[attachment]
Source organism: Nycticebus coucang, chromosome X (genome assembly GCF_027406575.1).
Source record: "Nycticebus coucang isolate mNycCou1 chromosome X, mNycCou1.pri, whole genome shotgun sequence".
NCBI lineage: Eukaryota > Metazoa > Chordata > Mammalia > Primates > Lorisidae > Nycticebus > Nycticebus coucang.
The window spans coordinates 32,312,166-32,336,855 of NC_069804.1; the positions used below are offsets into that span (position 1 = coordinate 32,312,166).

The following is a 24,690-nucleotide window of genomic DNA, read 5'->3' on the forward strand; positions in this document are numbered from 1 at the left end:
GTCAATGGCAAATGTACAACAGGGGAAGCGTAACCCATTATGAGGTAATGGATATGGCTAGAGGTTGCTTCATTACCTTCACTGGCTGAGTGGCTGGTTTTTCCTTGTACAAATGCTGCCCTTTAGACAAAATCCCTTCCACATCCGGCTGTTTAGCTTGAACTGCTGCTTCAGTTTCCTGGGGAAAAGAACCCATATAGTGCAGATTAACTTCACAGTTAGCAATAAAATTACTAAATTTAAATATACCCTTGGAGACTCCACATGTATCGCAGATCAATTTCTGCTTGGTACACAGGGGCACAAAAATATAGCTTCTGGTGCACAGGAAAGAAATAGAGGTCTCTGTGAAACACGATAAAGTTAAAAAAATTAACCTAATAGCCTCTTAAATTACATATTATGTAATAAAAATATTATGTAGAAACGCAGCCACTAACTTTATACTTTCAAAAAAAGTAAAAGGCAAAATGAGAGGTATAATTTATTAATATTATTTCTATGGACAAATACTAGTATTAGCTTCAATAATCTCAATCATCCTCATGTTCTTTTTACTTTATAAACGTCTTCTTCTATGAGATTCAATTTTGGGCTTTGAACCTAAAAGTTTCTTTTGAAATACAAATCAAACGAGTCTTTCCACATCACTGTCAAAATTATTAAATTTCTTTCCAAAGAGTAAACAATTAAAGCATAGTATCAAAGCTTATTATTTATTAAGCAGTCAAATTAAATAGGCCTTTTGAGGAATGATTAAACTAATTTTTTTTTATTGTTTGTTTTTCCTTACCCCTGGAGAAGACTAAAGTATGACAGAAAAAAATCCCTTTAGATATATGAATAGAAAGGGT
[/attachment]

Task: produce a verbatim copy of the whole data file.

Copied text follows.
Source organism: Nycticebus coucang, chromosome X (genome assembly GCF_027406575.1).
Source record: "Nycticebus coucang isolate mNycCou1 chromosome X, mNycCou1.pri, whole genome shotgun sequence".
NCBI lineage: Eukaryota > Metazoa > Chordata > Mammalia > Primates > Lorisidae > Nycticebus > Nycticebus coucang.
The window spans coordinates 32,312,166-32,336,855 of NC_069804.1; the positions used below are offsets into that span (position 1 = coordinate 32,312,166).

The following is a 24,690-nucleotide window of genomic DNA, read 5'->3' on the forward strand; positions in this document are numbered from 1 at the left end:
GTCAATGGCAAATGTACAACAGGGGAAGCGTAACCCATTATGAGGTAATGGATATGGCTAGAGGTTGCTTCATTACCTTCACTGGCTGAGTGGCTGGTTTTTCCTTGTACAAATGCTGCCCTTTAGACAAAATCCCTTCCACATCCGGCTGTTTAGCTTGAACTGCTGCTTCAGTTTCCTGGGGAAAAGAACCCATATAGTGCAGATTAACTTCACAGTTAGCAATAAAATTACTAAATTTAAATATACCCTTGGAGACTCCACATGTATCGCAGATCAATTTCTGCTTGGTACACAGGGGCACAAAAATATAGCTTCTGGTGCACAGGAAAGAAATAGAGGTCTCTGTGAAACACGATAAAGTTAAAAAAATTAACCTAATAGCCTCTTAAATTACATATTATGTAATAAAAATATTATGTAGAAACGCAGCCACTAACTTTATACTTTCAAAAAAAGTAAAAGGCAAAATGAGAGGTATAATTTATTAATATTATTTCTATGGACAAATACTAGTATTAGCTTCAATAATCTCAATCATCCTCATGTTCTTTTTACTTTATAAACGTCTTCTTCTATGAGATTCAATTTTGGGCTTTGAACCTAAAAGTTTCTTTTGAAATACAAATCAAACGAGTCTTTCCACATCACTGTCAAAATTATTAAATTTCTTTCCAAAGAGTAAACAATTAAAGCATAGTATCAAAGCTTATTATTTATTAAGCAGTCAAATTAAATAGGCCTTTTGAGGAATGATTAAACTAATTTTTTTTTATTGTTTGTTTTTCCTTACCCCTGGAGAAGACTAAAGTATGACAGAAAAAAATCCCTTTAGATATATGAATAGAAAGGGT